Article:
July 21, 2018

For Safety, Pasteurize Raw Milk At Home

Home pasteurization is a food safety measure used by some raw milk drinkers and advocated by some raw milk providers, because even if it’s produced on clean, organic farms, raw milk can contain pathogens.

Milk SplashingSo far this year, there have been five foodborne illness outbreaks linked to raw milk and five raw milk recalls:

  • Frisia Dairy in Washington state recalled raw milk on January 17, 2012
  • Family Cow Farm raw milk was recalled in January 2012 in Pennsylvania
  • In California, Claravale raw milk products were recalled on March 23, 2012
  • On April 4, 2012, raw milk and raw cheese were recalled from the Sauder farm in Pennsylvania
  • Organic Pastures raw milk products were recalled on May 10, 2012

At least 15 people have been hospitalized including six small children who contracted hemolytic uremic syndrome (HUS), a serious, sometimes life-threatening condition that can cause kidney failure, seizures, stroke and coma.

That’s why public health officials recommend that pregnant women, infants, small children, the elderly and those with compromised immune systems drink only pasteurized beverages.

“If you’re going to feed your family dairy products – which are very nutritious – pasteurized products are the least risky,” said Katherine Waters, Program Leader for Food Safety at the University of Minnesota Extension. “For those who insist on buying raw milk, home pasteurization is recommended over raw consumption,” she said.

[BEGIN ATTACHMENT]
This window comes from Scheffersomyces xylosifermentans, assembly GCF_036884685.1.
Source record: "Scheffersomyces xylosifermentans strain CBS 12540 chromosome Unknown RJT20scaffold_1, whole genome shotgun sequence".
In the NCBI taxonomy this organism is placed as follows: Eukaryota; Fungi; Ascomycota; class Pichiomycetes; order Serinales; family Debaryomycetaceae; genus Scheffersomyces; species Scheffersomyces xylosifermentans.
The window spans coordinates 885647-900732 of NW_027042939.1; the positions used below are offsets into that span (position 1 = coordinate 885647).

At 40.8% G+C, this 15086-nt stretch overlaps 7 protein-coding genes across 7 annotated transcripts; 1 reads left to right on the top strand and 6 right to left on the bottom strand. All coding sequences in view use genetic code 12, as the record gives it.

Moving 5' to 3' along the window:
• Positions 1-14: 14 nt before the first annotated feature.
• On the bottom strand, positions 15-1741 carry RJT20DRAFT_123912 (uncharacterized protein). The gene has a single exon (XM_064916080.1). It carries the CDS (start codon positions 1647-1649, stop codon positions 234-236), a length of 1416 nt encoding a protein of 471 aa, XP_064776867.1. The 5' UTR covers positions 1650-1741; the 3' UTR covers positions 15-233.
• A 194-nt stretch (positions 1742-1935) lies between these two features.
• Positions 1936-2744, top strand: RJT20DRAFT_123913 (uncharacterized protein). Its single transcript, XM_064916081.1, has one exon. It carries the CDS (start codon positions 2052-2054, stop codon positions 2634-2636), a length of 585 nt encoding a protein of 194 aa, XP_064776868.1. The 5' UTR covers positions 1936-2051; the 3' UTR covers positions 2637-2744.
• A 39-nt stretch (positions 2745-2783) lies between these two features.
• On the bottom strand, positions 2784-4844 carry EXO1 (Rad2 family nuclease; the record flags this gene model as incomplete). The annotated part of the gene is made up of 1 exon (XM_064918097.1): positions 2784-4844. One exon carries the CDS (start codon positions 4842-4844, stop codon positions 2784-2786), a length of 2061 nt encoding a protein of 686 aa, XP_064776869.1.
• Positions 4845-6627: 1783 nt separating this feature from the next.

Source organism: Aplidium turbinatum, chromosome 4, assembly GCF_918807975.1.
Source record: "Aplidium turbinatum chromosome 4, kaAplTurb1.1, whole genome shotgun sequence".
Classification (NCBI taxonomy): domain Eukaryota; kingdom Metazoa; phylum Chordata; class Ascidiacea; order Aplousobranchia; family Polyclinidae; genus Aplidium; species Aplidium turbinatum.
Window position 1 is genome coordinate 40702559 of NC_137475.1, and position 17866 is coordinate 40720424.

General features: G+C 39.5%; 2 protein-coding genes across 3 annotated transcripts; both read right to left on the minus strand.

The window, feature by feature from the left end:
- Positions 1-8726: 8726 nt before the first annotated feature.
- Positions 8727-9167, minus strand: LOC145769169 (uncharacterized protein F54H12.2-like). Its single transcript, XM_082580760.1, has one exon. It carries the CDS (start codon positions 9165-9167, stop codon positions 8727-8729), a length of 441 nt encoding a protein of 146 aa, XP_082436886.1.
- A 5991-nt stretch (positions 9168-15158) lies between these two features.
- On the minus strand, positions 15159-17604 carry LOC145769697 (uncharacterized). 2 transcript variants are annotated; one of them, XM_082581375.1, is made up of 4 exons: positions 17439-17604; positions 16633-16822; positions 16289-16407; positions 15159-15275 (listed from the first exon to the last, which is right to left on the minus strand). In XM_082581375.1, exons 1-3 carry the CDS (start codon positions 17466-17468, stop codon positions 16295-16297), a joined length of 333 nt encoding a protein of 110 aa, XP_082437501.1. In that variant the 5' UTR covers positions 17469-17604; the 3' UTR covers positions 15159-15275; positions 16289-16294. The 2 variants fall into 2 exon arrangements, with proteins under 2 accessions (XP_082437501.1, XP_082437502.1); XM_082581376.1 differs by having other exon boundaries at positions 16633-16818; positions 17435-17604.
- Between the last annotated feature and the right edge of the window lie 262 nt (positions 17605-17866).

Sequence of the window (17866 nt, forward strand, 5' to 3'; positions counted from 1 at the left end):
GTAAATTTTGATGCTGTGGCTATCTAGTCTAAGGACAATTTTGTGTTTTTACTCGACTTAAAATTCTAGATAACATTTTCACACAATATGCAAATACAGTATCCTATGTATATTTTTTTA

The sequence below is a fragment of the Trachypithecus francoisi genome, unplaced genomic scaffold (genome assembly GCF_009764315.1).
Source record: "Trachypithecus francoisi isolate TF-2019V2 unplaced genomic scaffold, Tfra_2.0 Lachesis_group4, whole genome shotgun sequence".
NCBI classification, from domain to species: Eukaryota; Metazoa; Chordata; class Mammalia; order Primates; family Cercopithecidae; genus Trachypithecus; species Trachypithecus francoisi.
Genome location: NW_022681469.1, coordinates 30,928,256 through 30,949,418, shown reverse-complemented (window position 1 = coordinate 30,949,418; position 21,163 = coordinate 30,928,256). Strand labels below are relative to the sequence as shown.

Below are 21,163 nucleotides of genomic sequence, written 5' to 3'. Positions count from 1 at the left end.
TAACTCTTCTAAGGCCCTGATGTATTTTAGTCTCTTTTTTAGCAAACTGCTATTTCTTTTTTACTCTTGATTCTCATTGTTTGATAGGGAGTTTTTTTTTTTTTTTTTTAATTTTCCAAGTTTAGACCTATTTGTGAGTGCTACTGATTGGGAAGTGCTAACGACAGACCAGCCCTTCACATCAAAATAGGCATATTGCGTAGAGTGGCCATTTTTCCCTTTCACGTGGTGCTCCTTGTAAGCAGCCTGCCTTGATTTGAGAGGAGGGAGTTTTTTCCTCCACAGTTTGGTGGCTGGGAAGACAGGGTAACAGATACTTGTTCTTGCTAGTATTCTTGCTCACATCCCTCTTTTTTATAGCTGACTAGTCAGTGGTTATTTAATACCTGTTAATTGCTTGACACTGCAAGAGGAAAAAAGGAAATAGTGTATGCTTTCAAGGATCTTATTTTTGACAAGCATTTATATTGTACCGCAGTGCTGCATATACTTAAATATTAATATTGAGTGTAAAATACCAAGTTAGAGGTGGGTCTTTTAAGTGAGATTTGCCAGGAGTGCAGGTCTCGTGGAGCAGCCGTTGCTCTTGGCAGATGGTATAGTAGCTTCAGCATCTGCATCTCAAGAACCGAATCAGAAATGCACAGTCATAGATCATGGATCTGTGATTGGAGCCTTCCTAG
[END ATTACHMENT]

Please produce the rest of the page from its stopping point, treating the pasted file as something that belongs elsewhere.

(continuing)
As the term implies, home pasteurization is a way to pasteurize, or heat treat, milk to kill dangerous bacteria such as E.coli, Campylobacter and Salmonella. Pasteurizing raw milk at home will lengthen its refrigerated shelf life and improve the food safety of soft cheeses or other cultured products made from the milk.

“Pasteurization is accomplished through a combination of heat and time,” Waters said. “Although there are several combinations that are effective, the one outlined below is probably the most pragmatic way to achieve success.”

The materials needed are:

Two stainless steel pots, or a double boiler.

A long-handled stainless steel spoon.

A properly calibrated food thermometer, one that can clip onto the pot works best.

A sink full of ice.

Clean, covered storage containers. Glass is a good choice.

Directions:

Fill kitchen sink with a layer of ice several inches deep

Pour the raw milk into the double boiler or into the smaller stainless steel pot and put that inside a larger pot filled with a few inches of water.

Stirring occasionally, heat the milk slowly to 161 degrees.

Stirring occasionally, hold the milk at that temperature for 15 seconds.

Remove the pot of milk from the heat source and place it into the sink full of ice.

Stir constantly until the temperature drops to 40 F.

Transfer milk to clean storage containers.

Cover and store it in the refrigerator. Home pasteurized milk can remain wholesome for up to two weeks if properly stored and refrigerated.

Comments

  1. Elizabeth says:

    So if I pasteurize the raw milk, can I cool it to about 110 degrees and make yogurt?

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